The two CEOs and their chief financial officers met at the Hyatt Regency at the Dallas/Fort Worth International Airport for a full day of talks. Mr. Young was also there.
They discussed the need to strengthen both company's " poison pills" to fend off hostile takeovers.
No one wanted another Grumman, where Northrop intervened after a merger with Martin Marietta had been arranged and announced.
The issue of where to locate the headquarters resurfaced, and a site was chosen: Martin Marietta's Bethesda complex.
It was mid-July and they had reached the point where a date could be set to announce the merger. Tuesday, August 30, was chosen - just four days before the opening of the Farnborough, England, International Air Show. The event attracts military exhibits from around the world and hundreds of thousands of spectators.
Like annual meetings, the air show is an event where people might ask about mergers and acquisitions.
They also decided it was time to meet with Defense Secretary William J. Perry.
The Defense Department would be the company's biggest customer - accounting for two-thirds of its revenues.
They wanted Mr. Perry's approval before they announced the merger.
It had been a long day, and the men were tired and hungry. Mr. Augustine, Mr. Young, and Martin Marietta's CFO, Marcus Bennett, decided to have dinner in the hotel restaurant. They felt safe because Dallas wasn't a city where either company had major operations.
As they sat down and waited to order, however, the three men were immediately recognized. Just 20 feet away were the top managers of the Javelin, a shoulder-fired rocket designed to destroy tanks. The rocket is being jointly developed by Martin Marietta and Texas Instruments Inc.
" What brings you to town?" asked Robert E. Vaughan, Martin's program manager for Javelin.
" Oh, we're here for an investment briefing with analysts," a flustered Mr. Augustine mumbled.
" Where's the meeting? I'd like to attend."
Mr. Augustine fumbled for words again before changing the subject.
Persuading the Pentagon
By early August, both Mr. Tellep and Mr. Augustine were jittery. ++ They needed the Pentagon's approval to proceed.
Their strategy for Wednesday, August 3, was that only one of them would meet with the secretary of defense. Mr. Tellep was chosen because he'd worked with Mr. Perry's secretary for years and she could quickly arrange the confidential meeting.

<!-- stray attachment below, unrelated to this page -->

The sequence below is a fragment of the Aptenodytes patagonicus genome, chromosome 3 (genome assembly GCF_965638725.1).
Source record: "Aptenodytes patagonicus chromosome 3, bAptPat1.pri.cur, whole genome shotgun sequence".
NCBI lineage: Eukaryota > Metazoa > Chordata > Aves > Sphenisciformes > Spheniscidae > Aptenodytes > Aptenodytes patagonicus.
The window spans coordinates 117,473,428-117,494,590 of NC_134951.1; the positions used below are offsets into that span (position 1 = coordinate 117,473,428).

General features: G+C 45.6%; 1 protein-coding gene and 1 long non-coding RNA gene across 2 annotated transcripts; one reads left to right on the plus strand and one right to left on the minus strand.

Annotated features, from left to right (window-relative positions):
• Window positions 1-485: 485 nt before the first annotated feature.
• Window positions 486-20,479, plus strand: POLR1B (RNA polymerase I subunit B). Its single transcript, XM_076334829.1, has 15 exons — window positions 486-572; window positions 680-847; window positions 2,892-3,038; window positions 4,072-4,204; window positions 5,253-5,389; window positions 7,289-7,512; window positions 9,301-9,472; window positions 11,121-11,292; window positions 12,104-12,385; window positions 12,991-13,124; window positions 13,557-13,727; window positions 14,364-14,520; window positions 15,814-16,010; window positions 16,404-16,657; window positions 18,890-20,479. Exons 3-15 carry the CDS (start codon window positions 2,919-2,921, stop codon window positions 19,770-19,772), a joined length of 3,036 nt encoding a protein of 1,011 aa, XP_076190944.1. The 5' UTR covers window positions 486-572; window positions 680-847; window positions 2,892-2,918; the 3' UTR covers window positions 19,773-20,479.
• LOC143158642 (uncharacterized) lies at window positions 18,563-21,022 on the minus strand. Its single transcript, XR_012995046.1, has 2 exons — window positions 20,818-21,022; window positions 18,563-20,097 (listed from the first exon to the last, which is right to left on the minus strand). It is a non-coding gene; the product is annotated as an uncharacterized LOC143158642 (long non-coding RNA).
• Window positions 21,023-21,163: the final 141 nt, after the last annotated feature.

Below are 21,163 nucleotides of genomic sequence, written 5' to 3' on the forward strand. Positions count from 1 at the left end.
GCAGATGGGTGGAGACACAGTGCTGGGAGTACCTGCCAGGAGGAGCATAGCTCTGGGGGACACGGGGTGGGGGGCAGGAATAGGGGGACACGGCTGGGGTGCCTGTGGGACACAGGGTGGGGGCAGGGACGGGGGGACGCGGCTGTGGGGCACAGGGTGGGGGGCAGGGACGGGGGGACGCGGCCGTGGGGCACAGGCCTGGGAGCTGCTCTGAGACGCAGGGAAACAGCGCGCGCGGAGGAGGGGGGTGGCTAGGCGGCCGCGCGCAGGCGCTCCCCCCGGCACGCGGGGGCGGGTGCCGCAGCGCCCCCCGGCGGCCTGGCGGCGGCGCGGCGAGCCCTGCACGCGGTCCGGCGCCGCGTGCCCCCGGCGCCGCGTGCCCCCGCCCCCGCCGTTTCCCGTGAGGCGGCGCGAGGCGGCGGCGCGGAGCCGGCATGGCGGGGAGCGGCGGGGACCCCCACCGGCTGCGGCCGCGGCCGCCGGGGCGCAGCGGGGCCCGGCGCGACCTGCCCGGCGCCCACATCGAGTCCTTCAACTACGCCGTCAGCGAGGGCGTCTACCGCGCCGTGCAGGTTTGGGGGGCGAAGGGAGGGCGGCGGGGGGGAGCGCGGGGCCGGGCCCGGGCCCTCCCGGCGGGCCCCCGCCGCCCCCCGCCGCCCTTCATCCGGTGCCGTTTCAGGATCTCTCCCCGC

Some delicacy was required. They couldn't put Mr. Perry on the spot or make him, in effect, an insider to the merger.
So it was agreed that Mr. Tellep would talk only in general terms about Lockheed's plans to merge with another defense firm. He wouldn't mention Martin Marietta unless Mr. Perry specifically asked who the other company was.
It was time for the 9 a.m. meeting in the secretary's third-floor office in the Eisenhower corridor of E-ring - the outer ring of the five-sided building. But Mr. Perry was running late and Mr. Tellep was left to wait in the outer office.
Unaware of the delay, Mr. Augustine fidgeted in the hall, about 20 paces from the entrance to the outer office.
He inspected a display case containing an olive drab, waist-length and tight-fitting military jacket with a circle of five silver stars on the epaulet - to this day known as the " Eisenhower jacket."
He glanced at the three-inch-high banner headline on the May 5, 1945 edition of the New York Herald Tribune, proclaiming " VICTORY." He read the first few paragraphs of the accompanying story about the unconditional surrender of Nazi Germany.
He looked at his watch again. Fifteen minutes had gone by. What was happening in there?
He stuck his head through the door of the outer office. Mr. Tellep instantly waved both hands in front of his chest and said, " No. No. Go away."
He got the same response when he looked in again 10 minutes later.
He was still in the hall, reading more about General Eisenhower, when Larry K. Smith, special assistant to the secretary, walked by and, ignorant of the secret merger, offered a silly pleasantry that wasn't.
" Oh, Dan Tellep is in with the secretary now. The next big merger must be Martin and Lockheed."
Mr. Augustine was too startled to reply.
" I could have died," he recalled later.
Inside the office, Mr Tellep's meeting with Mr. Perry and Deputy Secretary John M. Deutch finally had started. As planned, Mr. Tellep spoke only in vague terms. But he did make it clear that he was talking about a merger with one of the industry's leaders.